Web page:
MS: It was lit by candlelight, because it would’ve been. It’s full of the richness that you’d expect from that lush, Russian era. Within it, you can throw glasses in absurd ways, push people over, and bring in a bear. There’s all this absurdity, but it’s held in this real box which allows people to never forget that this is a real person. We have obviously taken liberties, but it reminds us that this stuff was real. It has a contemporary energy in that way without being anachronistic. The costumes are gorgeous but most period shows you look at, everyone looks like they stepped out of a portrait. We know that for their portraits, people put all of their best things on all at one time. (Laughs) What did people look like when they would just be hanging out? What does it look like when they take the wigs off? Peter wants to be comfortable, and he’s making up the rules. He decides the level of comfort. Nick’s version of Peter is kind of a rock star—kind of like Mick Jagger. He’s roams around the palace as he wants, and he can wear as little or as many clothes as he wants.
AD: I spoke to Emma [Fryer] about the costumes, and she mentioned how she wanted to make things very fashion and not stuffy. And that’s what the show does so well across the board. Nothing sticks out as being out of place. In the pilot, you never question anything with the tone and the modern tone to anything.
MS: That’s great.
AD: In the opening moments, I love watching Elle on that swing and how the camera moves back and forth with her. What is it like capturing that optimism? Her hopes are dashed really quickly when she gets to Russian even though there are those grand moments with the swelling music and she kisses the ground.
MS: I wanted to focus on her as the point of view for the show. The choice to mount that camera on the swing with was really to establish that language that the world is seen through her fabulous perspective. Catherine’s wonderful, optimistic way of looking at the world is how we are going to look at it too. She’s a stranger in a strange land who comes from a place full of flowers to this place where people are getting their heads cut off. We wanted her to see all of this slowly get peeled away, but we can’t give it all away up front. When she almost drowns in the trunk is really where it’s over. We had to keep a little bit of her innocent flame burning up until that point and let it slowly, slowly go away. By the end, when she looks up into the camera and she says, “Huzzah!” we are totally on the ride with her. We are fully with her and understand how fucked up the world is. We are ready to watch her take it down. Originally, in the script, she drops the knife and she decides she’s not going to kill herself, but Tony and I wanted a verbal way to confirm that. She should own that word too and she should own Peter’s language.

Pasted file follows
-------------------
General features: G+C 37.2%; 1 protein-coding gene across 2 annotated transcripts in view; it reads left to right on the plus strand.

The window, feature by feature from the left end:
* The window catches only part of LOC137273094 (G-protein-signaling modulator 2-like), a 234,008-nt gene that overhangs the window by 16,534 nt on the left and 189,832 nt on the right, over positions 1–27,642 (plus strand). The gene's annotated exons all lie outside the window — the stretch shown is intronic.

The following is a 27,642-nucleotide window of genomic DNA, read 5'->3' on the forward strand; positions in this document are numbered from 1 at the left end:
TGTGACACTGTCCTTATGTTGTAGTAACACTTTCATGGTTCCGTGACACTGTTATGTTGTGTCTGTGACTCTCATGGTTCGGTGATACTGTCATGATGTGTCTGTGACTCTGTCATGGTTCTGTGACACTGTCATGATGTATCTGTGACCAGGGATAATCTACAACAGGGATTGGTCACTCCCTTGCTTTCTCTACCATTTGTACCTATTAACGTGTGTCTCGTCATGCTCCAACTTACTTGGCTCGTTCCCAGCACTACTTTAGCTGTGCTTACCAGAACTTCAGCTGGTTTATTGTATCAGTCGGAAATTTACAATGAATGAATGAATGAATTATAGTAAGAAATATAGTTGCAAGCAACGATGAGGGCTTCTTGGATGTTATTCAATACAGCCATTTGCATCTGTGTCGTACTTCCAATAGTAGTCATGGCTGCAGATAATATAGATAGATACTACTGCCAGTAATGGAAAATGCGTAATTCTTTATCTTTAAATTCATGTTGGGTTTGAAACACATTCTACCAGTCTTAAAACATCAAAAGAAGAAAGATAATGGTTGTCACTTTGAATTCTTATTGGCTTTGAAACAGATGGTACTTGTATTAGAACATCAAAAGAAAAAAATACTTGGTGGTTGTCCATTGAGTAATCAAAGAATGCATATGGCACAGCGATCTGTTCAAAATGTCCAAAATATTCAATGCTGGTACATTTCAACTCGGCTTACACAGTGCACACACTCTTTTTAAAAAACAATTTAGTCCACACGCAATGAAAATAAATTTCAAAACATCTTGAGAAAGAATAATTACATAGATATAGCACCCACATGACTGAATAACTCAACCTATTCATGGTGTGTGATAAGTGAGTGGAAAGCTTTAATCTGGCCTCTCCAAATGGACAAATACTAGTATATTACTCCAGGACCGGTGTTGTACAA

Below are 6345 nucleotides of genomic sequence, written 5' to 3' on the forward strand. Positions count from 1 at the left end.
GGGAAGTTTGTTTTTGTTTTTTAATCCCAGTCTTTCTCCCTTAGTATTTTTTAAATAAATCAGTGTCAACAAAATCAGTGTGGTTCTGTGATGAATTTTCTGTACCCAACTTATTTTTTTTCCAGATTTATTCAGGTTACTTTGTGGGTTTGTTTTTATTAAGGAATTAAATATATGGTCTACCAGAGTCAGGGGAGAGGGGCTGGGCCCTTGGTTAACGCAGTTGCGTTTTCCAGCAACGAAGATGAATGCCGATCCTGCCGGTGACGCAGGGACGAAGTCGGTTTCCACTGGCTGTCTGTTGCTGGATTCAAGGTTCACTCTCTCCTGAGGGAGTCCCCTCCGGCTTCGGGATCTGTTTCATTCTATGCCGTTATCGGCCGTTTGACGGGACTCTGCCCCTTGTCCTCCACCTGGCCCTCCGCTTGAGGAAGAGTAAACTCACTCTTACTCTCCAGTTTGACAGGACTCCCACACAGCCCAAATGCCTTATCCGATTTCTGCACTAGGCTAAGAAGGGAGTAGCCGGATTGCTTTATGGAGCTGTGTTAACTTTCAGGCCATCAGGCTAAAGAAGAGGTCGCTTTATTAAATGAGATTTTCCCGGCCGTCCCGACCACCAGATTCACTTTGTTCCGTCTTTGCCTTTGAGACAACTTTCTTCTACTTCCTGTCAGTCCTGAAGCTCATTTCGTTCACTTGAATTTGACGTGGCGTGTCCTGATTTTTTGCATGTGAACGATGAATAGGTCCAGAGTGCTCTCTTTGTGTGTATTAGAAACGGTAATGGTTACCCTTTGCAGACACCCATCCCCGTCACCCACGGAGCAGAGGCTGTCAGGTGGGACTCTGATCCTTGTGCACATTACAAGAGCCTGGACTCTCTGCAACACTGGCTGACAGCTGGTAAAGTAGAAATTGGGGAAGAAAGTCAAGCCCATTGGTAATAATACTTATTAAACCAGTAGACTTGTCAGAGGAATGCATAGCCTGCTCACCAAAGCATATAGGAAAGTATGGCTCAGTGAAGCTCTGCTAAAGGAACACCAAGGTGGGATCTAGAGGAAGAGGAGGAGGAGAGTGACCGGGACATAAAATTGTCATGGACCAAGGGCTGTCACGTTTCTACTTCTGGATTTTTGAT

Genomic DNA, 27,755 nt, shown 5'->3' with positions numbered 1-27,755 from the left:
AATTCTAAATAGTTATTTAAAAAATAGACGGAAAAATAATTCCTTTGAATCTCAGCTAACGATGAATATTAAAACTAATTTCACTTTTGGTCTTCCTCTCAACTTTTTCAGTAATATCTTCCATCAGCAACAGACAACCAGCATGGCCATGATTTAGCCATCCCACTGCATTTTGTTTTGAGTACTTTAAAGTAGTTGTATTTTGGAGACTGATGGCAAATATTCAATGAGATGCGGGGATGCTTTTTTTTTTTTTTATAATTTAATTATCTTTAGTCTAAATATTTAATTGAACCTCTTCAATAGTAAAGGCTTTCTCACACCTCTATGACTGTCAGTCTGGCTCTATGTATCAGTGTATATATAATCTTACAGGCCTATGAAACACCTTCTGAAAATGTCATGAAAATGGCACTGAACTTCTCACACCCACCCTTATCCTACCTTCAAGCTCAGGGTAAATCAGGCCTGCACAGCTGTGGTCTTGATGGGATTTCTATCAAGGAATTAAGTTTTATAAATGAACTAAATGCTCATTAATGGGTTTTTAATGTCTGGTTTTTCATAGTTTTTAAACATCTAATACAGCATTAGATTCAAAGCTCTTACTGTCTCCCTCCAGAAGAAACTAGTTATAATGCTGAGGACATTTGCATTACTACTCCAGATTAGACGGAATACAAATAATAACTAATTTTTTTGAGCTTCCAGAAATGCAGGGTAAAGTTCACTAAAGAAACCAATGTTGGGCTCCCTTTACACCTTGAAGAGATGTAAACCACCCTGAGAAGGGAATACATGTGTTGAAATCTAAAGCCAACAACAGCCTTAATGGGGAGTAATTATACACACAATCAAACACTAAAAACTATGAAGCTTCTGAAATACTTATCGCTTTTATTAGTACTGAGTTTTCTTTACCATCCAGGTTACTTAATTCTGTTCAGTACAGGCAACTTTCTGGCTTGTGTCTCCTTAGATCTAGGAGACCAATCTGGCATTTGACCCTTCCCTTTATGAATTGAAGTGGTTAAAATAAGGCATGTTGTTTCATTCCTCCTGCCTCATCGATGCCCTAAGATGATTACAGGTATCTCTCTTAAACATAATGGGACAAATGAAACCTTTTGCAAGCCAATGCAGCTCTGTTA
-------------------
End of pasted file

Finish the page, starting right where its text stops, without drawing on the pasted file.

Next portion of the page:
AD: Are a lot of people asking you about bears?
MS: Not too much. (Laughs)
AD: I was just wondering…
MS: It’s funny, because you can’t film with a bear in England. It’s against the law, so we had to use a guy in a suit and use a CGI to make it more realistic.
AD: Well, it looks great!
AD: You only direct the pilot, but I was curious if there was something else in the season that you wish you got to direct?
MS: I really love to get things start and doing all the prep. I love seeing something at the National [Theatre] and finding Adam Godley and bringing him in to play the Archbishop. Putting together that ensemble and building that tone is so much fun for me. I love pushing things out into the world and seeing how it goes.
AD: You directed one of the best episodes of Succession this season. I was wondering if you thought of the similarities between the selfishness of the Roy family to the extravagance of Peter’s court.
MS: Yes. Those shows are very similar stylistically. Both creators are very similar in their incredible way but also the dark way of looking at the world. It’s an accurate way of looking at the world. Tony’s Peter is very Trump-ian and the Roys are pulled from our headlines right now when we look at our corporate giants. It also goes back Armando Iannucci. Someone who is incredibly funny but sardonic and dark at the same time. What I love about Succession is how funny that it is even though it’s a drama. I’m nominated for directing a comedy series, but it’s also very dark and horrific. I love that theater has been blending tones in this way. Every great play is essentially a blend of comedy and drama. In the streaming world, it feels more like life. It’s messy. We don’t just live comedy or drama in our lives.